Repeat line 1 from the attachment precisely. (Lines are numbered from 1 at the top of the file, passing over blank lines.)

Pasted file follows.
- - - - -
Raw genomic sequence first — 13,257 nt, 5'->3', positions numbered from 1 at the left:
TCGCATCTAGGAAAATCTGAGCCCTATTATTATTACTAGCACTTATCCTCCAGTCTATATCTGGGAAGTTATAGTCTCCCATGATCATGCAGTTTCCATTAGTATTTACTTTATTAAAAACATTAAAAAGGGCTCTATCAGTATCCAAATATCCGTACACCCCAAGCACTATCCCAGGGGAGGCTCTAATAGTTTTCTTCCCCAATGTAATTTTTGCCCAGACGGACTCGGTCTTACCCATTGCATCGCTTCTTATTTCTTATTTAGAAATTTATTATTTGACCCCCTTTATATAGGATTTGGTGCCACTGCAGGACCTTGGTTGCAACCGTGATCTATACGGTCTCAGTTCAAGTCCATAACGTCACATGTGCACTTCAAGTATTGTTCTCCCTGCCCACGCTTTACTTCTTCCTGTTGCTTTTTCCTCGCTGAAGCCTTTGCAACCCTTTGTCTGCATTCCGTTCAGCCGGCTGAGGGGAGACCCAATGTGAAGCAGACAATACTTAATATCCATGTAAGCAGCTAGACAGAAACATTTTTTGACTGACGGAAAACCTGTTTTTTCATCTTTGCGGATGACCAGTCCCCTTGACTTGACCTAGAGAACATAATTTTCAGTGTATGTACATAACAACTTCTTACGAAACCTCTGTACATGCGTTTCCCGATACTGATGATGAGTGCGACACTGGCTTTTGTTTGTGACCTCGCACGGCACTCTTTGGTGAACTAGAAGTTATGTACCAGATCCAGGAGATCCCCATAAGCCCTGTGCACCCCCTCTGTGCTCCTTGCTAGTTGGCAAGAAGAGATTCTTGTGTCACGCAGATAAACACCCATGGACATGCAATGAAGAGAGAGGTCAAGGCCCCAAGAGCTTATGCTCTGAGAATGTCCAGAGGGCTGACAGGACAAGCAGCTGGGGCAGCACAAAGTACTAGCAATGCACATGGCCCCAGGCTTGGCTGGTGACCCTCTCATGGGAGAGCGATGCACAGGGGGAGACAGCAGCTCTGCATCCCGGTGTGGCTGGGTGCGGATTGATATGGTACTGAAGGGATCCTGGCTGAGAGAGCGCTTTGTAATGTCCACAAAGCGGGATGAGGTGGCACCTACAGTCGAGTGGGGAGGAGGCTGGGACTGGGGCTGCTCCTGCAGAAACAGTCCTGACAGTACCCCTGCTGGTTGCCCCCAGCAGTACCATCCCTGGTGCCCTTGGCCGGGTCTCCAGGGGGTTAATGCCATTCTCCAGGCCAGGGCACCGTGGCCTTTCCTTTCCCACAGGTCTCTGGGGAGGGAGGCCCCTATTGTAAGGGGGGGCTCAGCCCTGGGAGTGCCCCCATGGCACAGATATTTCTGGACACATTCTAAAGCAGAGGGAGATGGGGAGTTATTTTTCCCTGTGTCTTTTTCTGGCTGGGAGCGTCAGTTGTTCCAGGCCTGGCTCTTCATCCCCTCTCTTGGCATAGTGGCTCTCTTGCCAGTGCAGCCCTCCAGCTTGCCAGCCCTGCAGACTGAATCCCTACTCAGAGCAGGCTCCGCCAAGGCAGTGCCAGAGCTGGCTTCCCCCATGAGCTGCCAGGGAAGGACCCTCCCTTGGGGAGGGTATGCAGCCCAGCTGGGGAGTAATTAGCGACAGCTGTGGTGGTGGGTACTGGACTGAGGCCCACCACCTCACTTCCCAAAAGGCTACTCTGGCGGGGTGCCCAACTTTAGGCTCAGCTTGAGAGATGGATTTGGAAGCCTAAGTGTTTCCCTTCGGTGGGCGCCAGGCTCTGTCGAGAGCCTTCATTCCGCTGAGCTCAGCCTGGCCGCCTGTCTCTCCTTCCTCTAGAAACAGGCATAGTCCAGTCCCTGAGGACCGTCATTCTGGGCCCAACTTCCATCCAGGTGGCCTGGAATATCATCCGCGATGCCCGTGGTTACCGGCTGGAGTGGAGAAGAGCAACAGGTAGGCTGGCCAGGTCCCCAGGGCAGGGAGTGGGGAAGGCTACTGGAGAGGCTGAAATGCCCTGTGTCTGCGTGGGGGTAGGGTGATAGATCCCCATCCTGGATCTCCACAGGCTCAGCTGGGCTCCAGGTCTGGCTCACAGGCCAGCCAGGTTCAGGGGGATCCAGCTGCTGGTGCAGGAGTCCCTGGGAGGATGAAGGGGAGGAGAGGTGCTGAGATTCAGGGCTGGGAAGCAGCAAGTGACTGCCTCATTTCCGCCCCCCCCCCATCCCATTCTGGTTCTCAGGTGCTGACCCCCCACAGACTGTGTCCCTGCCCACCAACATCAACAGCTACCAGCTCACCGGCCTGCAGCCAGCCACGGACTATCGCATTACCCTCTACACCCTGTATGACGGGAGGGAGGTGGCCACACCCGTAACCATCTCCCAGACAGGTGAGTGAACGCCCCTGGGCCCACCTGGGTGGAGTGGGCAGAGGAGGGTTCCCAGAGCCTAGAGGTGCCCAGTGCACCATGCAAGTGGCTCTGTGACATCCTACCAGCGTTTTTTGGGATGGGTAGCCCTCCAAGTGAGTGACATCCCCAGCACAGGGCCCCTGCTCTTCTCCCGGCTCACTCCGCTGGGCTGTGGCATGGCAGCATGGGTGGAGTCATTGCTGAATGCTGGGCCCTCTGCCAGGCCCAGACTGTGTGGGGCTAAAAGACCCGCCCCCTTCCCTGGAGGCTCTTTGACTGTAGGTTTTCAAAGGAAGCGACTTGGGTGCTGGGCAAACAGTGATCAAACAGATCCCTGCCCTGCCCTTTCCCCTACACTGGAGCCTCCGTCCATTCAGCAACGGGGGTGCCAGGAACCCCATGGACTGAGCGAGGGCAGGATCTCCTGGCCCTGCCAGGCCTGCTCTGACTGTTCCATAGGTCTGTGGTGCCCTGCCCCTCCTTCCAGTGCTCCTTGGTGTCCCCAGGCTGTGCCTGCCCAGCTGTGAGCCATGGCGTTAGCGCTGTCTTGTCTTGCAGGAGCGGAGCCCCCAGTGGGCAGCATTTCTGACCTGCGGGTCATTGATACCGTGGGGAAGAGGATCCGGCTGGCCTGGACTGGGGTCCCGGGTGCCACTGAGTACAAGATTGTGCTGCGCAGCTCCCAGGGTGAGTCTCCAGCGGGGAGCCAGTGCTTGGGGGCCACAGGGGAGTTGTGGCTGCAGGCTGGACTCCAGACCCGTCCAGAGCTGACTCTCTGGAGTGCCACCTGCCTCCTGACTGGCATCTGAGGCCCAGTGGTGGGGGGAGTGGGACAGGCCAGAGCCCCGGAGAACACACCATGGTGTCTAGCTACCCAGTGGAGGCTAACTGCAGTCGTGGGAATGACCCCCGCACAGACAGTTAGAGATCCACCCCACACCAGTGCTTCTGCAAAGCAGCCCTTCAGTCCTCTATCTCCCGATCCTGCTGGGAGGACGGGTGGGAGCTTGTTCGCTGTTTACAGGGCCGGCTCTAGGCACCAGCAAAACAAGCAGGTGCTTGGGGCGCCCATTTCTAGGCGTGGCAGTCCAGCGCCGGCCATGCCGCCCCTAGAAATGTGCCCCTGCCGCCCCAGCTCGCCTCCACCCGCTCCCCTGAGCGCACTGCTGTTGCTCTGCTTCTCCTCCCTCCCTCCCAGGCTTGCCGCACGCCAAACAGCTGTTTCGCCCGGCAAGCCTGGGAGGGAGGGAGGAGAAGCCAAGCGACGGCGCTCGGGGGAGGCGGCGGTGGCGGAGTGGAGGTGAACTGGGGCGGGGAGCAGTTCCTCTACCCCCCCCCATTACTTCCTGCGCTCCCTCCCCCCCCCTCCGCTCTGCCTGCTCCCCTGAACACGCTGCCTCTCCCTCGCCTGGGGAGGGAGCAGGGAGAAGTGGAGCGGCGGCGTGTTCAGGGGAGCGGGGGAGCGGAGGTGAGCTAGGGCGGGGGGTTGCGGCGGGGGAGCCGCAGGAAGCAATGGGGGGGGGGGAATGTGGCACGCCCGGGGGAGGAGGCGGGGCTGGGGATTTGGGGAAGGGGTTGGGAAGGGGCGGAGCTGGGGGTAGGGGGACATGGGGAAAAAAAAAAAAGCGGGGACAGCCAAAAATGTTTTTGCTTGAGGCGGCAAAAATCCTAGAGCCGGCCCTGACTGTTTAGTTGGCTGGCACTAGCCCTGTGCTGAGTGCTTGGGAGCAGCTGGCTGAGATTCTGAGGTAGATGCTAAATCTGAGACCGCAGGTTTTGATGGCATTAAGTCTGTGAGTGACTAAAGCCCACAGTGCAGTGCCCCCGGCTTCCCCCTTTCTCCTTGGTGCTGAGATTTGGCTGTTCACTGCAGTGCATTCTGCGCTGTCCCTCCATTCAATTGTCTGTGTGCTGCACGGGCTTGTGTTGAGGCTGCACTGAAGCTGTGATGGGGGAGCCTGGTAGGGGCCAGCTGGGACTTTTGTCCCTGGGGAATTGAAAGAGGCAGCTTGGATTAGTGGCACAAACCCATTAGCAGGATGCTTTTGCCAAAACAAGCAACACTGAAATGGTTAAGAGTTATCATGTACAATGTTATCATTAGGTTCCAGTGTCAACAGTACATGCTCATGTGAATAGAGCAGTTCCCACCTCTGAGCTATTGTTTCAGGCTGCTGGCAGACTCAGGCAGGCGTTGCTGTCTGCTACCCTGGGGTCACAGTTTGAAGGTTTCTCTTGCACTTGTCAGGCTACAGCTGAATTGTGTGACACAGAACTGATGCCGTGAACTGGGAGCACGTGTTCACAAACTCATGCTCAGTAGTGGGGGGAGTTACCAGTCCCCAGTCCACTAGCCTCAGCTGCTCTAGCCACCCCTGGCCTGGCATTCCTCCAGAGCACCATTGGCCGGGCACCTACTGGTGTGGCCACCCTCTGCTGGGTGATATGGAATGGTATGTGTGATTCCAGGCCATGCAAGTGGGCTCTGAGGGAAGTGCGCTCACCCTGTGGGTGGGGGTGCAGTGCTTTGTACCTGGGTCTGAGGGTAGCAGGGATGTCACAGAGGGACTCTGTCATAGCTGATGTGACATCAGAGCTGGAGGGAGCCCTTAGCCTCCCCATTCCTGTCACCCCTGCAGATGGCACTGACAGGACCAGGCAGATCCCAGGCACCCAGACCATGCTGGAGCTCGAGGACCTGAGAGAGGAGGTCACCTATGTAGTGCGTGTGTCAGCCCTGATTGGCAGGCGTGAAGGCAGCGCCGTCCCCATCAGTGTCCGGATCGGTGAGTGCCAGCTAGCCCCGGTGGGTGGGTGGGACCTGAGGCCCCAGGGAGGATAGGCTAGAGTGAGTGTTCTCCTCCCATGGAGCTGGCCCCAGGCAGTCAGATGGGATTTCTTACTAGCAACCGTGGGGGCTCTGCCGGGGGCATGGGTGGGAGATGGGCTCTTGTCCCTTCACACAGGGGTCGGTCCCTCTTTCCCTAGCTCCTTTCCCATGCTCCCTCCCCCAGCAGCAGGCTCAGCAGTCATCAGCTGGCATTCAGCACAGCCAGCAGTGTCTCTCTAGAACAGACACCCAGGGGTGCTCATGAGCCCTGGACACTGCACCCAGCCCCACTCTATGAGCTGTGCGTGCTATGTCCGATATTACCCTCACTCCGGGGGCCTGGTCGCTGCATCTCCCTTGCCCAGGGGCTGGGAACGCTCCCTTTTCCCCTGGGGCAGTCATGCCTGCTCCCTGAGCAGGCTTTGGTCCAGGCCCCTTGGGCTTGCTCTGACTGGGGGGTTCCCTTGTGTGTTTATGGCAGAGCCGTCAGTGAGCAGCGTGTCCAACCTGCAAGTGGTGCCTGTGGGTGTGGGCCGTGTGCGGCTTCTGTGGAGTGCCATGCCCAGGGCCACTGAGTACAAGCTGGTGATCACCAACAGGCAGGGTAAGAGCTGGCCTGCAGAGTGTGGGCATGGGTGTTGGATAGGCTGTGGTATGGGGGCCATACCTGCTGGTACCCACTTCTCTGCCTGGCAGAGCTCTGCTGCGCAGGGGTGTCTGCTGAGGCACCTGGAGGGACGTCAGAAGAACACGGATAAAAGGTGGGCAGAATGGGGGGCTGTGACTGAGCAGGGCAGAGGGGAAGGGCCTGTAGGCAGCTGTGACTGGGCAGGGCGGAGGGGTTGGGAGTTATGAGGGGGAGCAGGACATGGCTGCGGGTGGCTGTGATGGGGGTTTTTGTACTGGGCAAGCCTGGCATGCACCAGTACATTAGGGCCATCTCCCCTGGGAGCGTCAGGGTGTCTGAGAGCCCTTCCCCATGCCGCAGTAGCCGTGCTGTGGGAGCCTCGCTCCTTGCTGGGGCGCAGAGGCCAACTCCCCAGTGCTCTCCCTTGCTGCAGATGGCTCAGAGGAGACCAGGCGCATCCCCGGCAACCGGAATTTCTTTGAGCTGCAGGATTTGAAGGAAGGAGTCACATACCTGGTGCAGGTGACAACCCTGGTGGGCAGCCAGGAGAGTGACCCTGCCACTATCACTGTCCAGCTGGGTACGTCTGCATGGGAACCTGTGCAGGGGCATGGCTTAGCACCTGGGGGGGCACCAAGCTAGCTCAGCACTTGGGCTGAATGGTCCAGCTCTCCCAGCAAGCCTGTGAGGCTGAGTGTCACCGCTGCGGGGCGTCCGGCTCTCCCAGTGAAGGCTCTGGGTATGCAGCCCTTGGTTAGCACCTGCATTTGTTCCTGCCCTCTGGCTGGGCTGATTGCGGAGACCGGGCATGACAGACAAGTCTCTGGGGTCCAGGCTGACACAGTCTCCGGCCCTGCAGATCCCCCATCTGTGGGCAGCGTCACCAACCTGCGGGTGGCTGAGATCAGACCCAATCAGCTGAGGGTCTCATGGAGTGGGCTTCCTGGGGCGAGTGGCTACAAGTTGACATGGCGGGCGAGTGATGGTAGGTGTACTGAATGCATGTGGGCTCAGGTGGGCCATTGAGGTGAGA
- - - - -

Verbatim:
Raw genomic sequence first — 13,257 nt, 5'->3', positions numbered from 1 at the left: